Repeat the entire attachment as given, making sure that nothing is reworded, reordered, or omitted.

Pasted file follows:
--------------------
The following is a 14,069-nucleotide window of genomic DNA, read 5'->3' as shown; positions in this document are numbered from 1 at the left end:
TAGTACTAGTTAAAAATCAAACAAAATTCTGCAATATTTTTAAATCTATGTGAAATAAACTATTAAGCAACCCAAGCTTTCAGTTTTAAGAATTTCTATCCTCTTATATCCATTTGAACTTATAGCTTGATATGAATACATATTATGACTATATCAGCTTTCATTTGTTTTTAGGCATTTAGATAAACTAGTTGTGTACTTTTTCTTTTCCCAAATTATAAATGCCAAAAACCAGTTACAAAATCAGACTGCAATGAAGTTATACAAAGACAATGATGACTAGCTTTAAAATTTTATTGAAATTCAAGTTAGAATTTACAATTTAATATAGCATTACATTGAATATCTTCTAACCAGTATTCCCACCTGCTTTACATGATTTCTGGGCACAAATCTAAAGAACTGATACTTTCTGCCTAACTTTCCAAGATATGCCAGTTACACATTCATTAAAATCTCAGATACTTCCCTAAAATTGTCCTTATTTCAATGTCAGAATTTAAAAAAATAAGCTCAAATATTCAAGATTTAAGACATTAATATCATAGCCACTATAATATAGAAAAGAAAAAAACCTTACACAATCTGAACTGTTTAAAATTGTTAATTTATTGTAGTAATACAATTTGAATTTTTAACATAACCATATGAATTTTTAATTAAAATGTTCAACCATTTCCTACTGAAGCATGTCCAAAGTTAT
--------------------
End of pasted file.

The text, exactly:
The following is a 14,069-nucleotide window of genomic DNA, read 5'->3' as shown; positions in this document are numbered from 1 at the left end:
TAGTACTAGTTAAAAATCAAACAAAATTCTGCAATATTTTTAAATCTATGTGAAATAAACTATTAAGCAACCCAAGCTTTCAGTTTTAAGAATTTCTATCCTCTTATATCCATTTGAACTTATAGCTTGATATGAATACATATTATGACTATATCAGCTTTCATTTGTTTTTAGGCATTTAGATAAACTAGTTGTGTACTTTTTCTTTTCCCAAATTATAAATGCCAAAAACCAGTTACAAAATCAGACTGCAATGAAGTTATACAAAGACAATGATGACTAGCTTTAAAATTTTATTGAAATTCAAGTTAGAATTTACAATTTAATATAGCATTACATTGAATATCTTCTAACCAGTATTCCCACCTGCTTTACATGATTTCTGGGCACAAATCTAAAGAACTGATACTTTCTGCCTAACTTTCCAAGATATGCCAGTTACACATTCATTAAAATCTCAGATACTTCCCTAAAATTGTCCTTATTTCAATGTCAGAATTTAAAAAAATAAGCTCAAATATTCAAGATTTAAGACATTAATATCATAGCCACTATAATATAGAAAAGAAAAAAACCTTACACAATCTGAACTGTTTAAAATTGTTAATTTATTGTAGTAATACAATTTGAATTTTTAACATAACCATATGAATTTTTAATTAAAATGTTCAACCATTTCCTACTGAAGCATGTCCAAAGTTAT